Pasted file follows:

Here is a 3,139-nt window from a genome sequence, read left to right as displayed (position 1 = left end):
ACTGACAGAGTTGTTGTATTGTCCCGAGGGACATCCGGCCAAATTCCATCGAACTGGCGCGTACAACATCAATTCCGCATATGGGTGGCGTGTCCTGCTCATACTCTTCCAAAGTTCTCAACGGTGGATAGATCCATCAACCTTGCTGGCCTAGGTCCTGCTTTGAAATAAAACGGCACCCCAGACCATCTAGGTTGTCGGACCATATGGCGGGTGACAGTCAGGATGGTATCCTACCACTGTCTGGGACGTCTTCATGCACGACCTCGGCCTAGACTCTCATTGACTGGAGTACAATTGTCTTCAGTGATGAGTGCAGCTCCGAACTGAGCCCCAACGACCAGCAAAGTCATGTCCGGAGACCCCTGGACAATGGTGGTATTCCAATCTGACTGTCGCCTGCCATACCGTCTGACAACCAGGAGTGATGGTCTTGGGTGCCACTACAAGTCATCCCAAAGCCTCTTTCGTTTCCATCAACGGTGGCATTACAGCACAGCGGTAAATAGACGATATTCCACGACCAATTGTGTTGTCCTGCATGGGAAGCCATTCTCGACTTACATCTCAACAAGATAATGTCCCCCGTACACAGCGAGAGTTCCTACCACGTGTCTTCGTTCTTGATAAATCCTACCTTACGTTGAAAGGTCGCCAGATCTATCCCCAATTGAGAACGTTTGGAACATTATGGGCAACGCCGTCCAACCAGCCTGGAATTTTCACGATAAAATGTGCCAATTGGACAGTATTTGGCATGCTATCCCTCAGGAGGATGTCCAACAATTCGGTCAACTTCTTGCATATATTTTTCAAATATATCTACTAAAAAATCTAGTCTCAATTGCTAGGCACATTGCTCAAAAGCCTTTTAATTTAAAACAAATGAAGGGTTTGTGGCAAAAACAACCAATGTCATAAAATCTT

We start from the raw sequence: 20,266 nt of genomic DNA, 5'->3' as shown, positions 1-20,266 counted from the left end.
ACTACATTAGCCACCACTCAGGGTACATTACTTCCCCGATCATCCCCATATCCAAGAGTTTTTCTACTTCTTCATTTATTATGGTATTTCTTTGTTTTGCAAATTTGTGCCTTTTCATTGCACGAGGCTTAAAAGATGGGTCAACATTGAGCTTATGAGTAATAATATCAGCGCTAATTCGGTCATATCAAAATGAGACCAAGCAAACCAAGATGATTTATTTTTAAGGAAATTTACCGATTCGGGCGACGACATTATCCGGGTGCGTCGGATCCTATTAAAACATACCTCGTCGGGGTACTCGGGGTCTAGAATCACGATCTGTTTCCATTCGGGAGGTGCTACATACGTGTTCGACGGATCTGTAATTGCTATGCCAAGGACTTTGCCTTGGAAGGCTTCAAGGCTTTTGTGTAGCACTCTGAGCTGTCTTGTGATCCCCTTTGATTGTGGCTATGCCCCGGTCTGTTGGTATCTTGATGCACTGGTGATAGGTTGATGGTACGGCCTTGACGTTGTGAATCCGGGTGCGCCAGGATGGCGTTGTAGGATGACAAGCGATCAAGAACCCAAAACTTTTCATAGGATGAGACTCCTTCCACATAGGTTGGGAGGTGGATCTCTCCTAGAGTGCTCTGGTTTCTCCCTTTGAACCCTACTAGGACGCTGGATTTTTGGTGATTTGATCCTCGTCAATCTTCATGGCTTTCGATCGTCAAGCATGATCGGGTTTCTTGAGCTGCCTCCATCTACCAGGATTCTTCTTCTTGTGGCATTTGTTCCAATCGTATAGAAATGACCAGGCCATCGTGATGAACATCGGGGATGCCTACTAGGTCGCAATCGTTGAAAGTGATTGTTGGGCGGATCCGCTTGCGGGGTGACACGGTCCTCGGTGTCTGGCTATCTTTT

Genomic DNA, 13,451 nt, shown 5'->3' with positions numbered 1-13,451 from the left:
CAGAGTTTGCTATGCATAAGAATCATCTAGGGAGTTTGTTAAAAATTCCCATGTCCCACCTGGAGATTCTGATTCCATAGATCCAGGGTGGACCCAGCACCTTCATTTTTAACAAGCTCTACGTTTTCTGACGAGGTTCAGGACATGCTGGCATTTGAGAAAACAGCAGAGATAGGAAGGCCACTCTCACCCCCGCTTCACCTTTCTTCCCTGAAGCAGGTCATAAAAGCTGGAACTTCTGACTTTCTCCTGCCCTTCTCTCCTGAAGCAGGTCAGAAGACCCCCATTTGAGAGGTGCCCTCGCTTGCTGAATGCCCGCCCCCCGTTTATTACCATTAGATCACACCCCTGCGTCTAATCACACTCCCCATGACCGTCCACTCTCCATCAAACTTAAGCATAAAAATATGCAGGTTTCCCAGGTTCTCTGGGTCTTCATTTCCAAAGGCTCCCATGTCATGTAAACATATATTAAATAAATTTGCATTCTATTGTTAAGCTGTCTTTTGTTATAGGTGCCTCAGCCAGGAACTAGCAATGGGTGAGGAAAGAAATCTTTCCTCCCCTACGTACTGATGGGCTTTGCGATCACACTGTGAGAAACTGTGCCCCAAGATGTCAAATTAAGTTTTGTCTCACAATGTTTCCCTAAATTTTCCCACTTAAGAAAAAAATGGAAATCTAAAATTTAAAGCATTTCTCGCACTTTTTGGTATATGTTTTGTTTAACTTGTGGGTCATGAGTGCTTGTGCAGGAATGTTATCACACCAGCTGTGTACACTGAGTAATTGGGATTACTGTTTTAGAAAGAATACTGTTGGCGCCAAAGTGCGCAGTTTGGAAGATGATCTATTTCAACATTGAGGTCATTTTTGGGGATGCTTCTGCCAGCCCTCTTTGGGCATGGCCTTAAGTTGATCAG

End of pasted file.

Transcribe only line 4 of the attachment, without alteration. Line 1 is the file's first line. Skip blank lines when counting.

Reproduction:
ACTACATTAGCCACCACTCAGGGTACATTACTTCCCCGATCATCCCCATATCCAAGAGTTTTTCTACTTCTTCATTTATTATGGTATTTCTTTGTTTTGCAAATTTGTGCCTTTTCATTGCACGAGGCTTAAAAGATGGGTCAACATTGAGCTTATGAGTAATAATATCAGCGCTAATTCGGTCATATCAAAATGAGACCAAGCAAACCAAGATGATTTATTTTTAAGGAAATTTACCGATTCGGGCGACGACATTATCCGGGTGCGTCGGATCCTATTAAAACATACCTCGTCGGGGTACTCGGGGTCTAGAATCACGATCTGTTTCCATTCGGGAGGTGCTACATACGTGTTCGACGGATCTGTAATTGCTATGCCAAGGACTTTGCCTTGGAAGGCTTCAAGGCTTTTGTGTAGCACTCTGAGCTGTCTTGTGATCCCCTTTGATTGTGGCTATGCCCCGGTCTGTTGGTATCTTGATGCACTGGTGATAGGTTGATGGTACGGCCTTGACGTTGTGAATCCGGGTGCGCCAGGATGGCGTTGTAGGATGACAAGCGATCAAGAACCCAAAACTTTTCATAGGATGAGACTCCTTCCACATAGGTTGGGAGGTGGATCTCTCCTAGAGTGCTCTGGTTTCTCCCTTTGAACCCTACTAGGACGCTGGATTTTTGGTGATTTGATCCTCGTCAATCTTCATGGCTTTCGATCGTCAAGCATGATCGGGTTTCTTGAGCTGCCTCCATCTACCAGGATTCTTCTTCTTGTGGCATTTGTTCCAATCGTATAGAAATGACCAGGCCATCGTGATGAACATCGGGGATGCCTACTAGGTCGCAATCGTTGAAAGTGATTGTTGGGCGGATCCGCTTGCGGGGTGACACGGTCCTCGGTGTCTGGCTATCTTTT